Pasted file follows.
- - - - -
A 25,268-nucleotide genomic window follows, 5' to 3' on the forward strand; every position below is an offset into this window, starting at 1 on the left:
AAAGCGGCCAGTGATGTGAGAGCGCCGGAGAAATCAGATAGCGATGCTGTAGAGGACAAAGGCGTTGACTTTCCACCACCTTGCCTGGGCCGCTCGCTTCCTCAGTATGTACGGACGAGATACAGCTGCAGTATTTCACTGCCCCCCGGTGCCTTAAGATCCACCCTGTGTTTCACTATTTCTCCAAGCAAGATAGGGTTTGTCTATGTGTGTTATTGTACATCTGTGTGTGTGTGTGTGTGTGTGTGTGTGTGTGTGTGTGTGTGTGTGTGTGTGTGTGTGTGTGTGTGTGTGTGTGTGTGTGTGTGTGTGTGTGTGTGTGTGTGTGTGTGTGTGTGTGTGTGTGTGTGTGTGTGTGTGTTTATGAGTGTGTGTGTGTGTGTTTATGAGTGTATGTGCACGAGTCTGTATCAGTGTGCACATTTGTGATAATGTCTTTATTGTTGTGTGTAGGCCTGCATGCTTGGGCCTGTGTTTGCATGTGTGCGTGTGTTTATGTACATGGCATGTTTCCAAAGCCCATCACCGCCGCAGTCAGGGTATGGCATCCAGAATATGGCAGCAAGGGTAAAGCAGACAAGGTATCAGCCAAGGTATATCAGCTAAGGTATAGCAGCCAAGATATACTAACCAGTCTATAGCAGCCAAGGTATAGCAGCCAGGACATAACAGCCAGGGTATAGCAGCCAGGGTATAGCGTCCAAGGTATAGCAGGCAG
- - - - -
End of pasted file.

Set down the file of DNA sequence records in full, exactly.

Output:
A 25,268-nucleotide genomic window follows, 5' to 3' on the forward strand; every position below is an offset into this window, starting at 1 on the left:
AAAGCGGCCAGTGATGTGAGAGCGCCGGAGAAATCAGATAGCGATGCTGTAGAGGACAAAGGCGTTGACTTTCCACCACCTTGCCTGGGCCGCTCGCTTCCTCAGTATGTACGGACGAGATACAGCTGCAGTATTTCACTGCCCCCCGGTGCCTTAAGATCCACCCTGTGTTTCACTATTTCTCCAAGCAAGATAGGGTTTGTCTATGTGTGTTATTGTACATCTGTGTGTGTGTGTGTGTGTGTGTGTGTGTGTGTGTGTGTGTGTGTGTGTGTGTGTGTGTGTGTGTGTGTGTGTGTGTGTGTGTGTGTGTGTGTGTGTGTGTGTGTGTGTGTGTGTGTGTGTGTGTGTGTGTGTGTGTTTATGAGTGTGTGTGTGTGTGTTTATGAGTGTATGTGCACGAGTCTGTATCAGTGTGCACATTTGTGATAATGTCTTTATTGTTGTGTGTAGGCCTGCATGCTTGGGCCTGTGTTTGCATGTGTGCGTGTGTTTATGTACATGGCATGTTTCCAAAGCCCATCACCGCCGCAGTCAGGGTATGGCATCCAGAATATGGCAGCAAGGGTAAAGCAGACAAGGTATCAGCCAAGGTATATCAGCTAAGGTATAGCAGCCAAGATATACTAACCAGTCTATAGCAGCCAAGGTATAGCAGCCAGGACATAACAGCCAGGGTATAGCAGCCAGGGTATAGCGTCCAAGGTATAGCAGGCAG